Your concerns with the Jobo are exactly the same as mine. Not being able to see the images have been transferred without any corruption scares me to say the least and you are quite correct it is not a SSD, but a standard HD that is inside as we know prone to bumps.

The problem I then have is when I start looking at colour screen models, you are getting into the price range of the netbook I already own anyway which offers much more functionality (with the downside the space). Jobo have a few models as do Hyperdrive but they are beginning to creep into the £300/£400 bracket.

A compromise may be the £80 Jobo, with maybe 30GB of SD cards. I could backup to the drive every few days then find an internet cafe and backup onto a 2.5" HDD. This then begs the question why have the Jobo in the first place and not just backup where I can.

The dilemmas :laugh:
 

weetsie

Prominent Member
whats your reason for shooting raw exclusively? jpegs would obviously save alot of space.

and are you REALLY going to be shooting 500 a day?
 

rringsell

Established Member
whats your reason for shooting raw exclusively? jpegs would obviously save alot of space.

and are you REALLY going to be shooting 500 a day?

I shoot RAW as I like the control I have in post-processing. I largely take architectural shots and shadow features heavily. Shooting in RAW allows me to explore this depth and detail more so than jpeg.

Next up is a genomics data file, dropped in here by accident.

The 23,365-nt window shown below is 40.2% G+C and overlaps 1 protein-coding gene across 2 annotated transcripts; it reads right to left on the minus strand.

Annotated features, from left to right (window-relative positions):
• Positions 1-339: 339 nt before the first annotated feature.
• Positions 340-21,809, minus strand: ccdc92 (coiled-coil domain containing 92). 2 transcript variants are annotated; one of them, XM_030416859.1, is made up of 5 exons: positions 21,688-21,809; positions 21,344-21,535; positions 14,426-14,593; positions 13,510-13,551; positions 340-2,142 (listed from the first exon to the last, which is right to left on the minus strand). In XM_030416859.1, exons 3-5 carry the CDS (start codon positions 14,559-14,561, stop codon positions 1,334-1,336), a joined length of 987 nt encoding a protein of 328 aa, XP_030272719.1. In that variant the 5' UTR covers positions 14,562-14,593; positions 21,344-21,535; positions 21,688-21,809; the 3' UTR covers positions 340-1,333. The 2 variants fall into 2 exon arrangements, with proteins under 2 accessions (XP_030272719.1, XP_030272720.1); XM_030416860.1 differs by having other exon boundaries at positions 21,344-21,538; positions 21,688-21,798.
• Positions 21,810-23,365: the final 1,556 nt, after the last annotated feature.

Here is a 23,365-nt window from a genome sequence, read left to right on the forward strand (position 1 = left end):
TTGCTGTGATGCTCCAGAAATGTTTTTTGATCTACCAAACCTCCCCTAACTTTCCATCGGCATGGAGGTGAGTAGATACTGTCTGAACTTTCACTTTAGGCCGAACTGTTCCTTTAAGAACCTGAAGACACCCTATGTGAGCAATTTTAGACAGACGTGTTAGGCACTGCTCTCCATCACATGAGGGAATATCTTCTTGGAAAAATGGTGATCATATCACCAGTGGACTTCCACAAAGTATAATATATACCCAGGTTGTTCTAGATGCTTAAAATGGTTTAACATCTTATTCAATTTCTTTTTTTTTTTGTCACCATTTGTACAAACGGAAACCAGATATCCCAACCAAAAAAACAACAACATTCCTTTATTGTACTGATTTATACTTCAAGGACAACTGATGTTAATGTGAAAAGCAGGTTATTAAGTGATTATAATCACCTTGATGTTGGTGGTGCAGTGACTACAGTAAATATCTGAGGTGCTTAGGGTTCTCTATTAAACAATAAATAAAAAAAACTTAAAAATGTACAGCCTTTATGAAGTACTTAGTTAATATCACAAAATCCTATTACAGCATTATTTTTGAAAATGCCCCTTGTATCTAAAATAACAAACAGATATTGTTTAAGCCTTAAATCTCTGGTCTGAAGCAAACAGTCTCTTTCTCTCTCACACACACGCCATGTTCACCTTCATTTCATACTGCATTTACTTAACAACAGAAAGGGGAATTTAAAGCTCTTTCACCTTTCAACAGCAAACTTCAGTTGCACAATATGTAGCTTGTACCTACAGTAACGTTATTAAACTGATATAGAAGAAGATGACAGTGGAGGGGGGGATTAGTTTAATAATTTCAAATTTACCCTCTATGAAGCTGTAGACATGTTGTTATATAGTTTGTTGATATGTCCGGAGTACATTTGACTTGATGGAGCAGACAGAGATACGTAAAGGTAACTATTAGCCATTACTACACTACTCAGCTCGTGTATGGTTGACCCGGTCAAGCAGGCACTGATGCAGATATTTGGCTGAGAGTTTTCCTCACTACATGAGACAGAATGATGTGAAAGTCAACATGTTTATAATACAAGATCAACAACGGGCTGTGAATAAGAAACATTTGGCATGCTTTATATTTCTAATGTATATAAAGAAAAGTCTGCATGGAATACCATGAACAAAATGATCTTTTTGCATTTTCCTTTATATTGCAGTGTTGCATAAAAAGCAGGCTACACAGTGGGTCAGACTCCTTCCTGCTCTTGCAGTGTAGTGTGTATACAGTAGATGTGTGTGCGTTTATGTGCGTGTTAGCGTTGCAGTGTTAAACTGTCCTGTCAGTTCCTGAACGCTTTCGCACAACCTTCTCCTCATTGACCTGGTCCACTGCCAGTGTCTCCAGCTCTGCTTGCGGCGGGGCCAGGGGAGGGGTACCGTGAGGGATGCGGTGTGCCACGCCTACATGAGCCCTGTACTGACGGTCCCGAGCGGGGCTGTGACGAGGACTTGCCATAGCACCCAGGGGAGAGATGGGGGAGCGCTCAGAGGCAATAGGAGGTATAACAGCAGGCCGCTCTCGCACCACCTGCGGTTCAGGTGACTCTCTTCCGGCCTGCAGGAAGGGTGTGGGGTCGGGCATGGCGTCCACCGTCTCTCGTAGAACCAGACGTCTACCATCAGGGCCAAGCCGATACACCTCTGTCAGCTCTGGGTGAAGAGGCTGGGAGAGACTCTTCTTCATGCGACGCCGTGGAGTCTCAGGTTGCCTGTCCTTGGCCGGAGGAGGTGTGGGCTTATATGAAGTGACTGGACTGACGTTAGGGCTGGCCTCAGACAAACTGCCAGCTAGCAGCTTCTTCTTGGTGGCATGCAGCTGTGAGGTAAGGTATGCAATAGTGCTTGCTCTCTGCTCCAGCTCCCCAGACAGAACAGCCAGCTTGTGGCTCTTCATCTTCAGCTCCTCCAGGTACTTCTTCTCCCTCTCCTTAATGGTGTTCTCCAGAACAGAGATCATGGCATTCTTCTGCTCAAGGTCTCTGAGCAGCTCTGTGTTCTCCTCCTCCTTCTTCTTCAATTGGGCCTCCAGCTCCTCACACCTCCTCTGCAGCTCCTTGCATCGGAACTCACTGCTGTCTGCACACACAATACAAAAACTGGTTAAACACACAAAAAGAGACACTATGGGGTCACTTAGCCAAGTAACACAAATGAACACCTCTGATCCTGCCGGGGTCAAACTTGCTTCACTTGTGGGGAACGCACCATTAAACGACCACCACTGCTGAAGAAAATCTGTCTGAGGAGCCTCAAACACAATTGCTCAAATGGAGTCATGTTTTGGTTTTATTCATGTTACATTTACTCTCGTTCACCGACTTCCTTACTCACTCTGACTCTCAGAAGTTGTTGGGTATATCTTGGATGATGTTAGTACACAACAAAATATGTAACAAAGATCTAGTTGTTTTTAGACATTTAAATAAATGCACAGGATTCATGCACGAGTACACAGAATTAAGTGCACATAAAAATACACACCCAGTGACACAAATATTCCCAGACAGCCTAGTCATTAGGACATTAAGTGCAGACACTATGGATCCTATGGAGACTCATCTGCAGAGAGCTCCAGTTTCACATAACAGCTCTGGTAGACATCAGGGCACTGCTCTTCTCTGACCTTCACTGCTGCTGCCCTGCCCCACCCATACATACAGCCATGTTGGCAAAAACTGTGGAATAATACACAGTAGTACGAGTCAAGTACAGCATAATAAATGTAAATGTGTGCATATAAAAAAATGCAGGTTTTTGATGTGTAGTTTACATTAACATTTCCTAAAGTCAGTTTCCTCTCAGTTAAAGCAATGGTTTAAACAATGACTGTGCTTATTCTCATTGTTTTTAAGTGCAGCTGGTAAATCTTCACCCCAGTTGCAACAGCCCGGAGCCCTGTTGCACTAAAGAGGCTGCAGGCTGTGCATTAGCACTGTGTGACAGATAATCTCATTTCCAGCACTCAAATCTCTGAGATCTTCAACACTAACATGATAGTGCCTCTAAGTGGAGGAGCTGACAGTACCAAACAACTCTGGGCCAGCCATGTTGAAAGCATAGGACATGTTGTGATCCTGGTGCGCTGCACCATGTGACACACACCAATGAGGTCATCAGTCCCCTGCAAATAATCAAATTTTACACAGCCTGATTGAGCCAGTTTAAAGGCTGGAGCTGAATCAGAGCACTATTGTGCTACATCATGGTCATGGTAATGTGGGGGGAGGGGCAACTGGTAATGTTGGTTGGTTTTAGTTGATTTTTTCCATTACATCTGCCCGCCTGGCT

Any yeah, I have been known to go snappy happy. It will probably be nearer the 350-400mark per day but its not unknown for me to shoot 600+. I guess its the joy of not having to pay for film, I can shoot as much as I please.
 

Calzor Suzay

Established Member
I have a similar no name HK special which takes on all cards and sucks it into the unit. From the photos I've seen the LCD panel looks the same.

I bought it not the for DSLR but for backing headcam footage out of a ContourHD 1080p, at 720p 60fps it can quickly rack up some footage so I needed somewhere to offload it and didn't want to cart my laptop about like yourself.

Downsides are you're never quite sure it's actually copied the data, the only indication I got was the amount of space left went down, each time you sync it just creates a new folder and dumps the data, the instructions are a bad translation at times so you have to fiddle to get the gist of it, when inserting the memory cards you have to be careful as the slots are multi use so it's not just a case of shove it in and it all lines up.

Saying that though I found it brilliant for offloading the 8gb micro SD cards I had from helmet cam footage whilst in Austria snowboarding, I also backed up the DSLR cards to it but never deleted the data, also took 2 other friends cameras cards and backed their photos up as well.

All in all it worked if a little fiddly, it wants a lot of juice being a HDD so don't expect to charge, bugger off into the mountains and backup all your cards. If it was a once in the lifetime trip or I was a wedding tog I'm not sure I'd rely on it 100% though, maybe as a backup but not the only source :)
 

rringsell

Established Member
Thanks for the replys.

Ive decided on taking the netbook and a separate HDD to backup. Ill keep the best shots on separate 8GB SD's on my person.

Thanks for the replys as always. Much appreciated.

:smashin: